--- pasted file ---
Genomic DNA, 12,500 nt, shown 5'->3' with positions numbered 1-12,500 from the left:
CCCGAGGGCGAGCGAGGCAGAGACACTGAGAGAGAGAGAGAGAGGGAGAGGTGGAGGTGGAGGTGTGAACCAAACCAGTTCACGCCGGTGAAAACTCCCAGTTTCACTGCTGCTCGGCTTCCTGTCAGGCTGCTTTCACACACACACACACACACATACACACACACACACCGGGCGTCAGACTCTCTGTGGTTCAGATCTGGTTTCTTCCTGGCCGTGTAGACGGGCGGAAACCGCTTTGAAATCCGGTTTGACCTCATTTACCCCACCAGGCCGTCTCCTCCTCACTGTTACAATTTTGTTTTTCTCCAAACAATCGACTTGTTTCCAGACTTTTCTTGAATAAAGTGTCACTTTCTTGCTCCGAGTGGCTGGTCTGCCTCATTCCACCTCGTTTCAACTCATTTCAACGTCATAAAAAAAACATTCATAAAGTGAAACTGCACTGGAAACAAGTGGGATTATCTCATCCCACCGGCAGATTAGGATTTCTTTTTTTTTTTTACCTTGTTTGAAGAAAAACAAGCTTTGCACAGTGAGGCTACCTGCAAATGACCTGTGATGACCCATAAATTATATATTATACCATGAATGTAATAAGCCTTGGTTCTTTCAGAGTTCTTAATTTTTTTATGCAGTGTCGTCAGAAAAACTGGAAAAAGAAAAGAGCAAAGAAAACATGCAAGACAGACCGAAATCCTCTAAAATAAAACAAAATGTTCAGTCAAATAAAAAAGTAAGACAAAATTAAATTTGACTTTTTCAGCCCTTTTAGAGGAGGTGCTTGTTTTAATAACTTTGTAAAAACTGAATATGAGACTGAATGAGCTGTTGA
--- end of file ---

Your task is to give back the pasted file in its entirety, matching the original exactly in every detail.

Genomic DNA, 12,500 nt, shown 5'->3' with positions numbered 1-12,500 from the left:
CCCGAGGGCGAGCGAGGCAGAGACACTGAGAGAGAGAGAGAGAGGGAGAGGTGGAGGTGGAGGTGTGAACCAAACCAGTTCACGCCGGTGAAAACTCCCAGTTTCACTGCTGCTCGGCTTCCTGTCAGGCTGCTTTCACACACACACACACACACATACACACACACACACCGGGCGTCAGACTCTCTGTGGTTCAGATCTGGTTTCTTCCTGGCCGTGTAGACGGGCGGAAACCGCTTTGAAATCCGGTTTGACCTCATTTACCCCACCAGGCCGTCTCCTCCTCACTGTTACAATTTTGTTTTTCTCCAAACAATCGACTTGTTTCCAGACTTTTCTTGAATAAAGTGTCACTTTCTTGCTCCGAGTGGCTGGTCTGCCTCATTCCACCTCGTTTCAACTCATTTCAACGTCATAAAAAAAACATTCATAAAGTGAAACTGCACTGGAAACAAGTGGGATTATCTCATCCCACCGGCAGATTAGGATTTCTTTTTTTTTTTTACCTTGTTTGAAGAAAAACAAGCTTTGCACAGTGAGGCTACCTGCAAATGACCTGTGATGACCCATAAATTATATATTATACCATGAATGTAATAAGCCTTGGTTCTTTCAGAGTTCTTAATTTTTTTATGCAGTGTCGTCAGAAAAACTGGAAAAAGAAAAGAGCAAAGAAAACATGCAAGACAGACCGAAATCCTCTAAAATAAAACAAAATGTTCAGTCAAATAAAAAAGTAAGACAAAATTAAATTTGACTTTTTCAGCCCTTTTAGAGGAGGTGCTTGTTTTAATAACTTTGTAAAAACTGAATATGAGACTGAATGAGCTGTTGA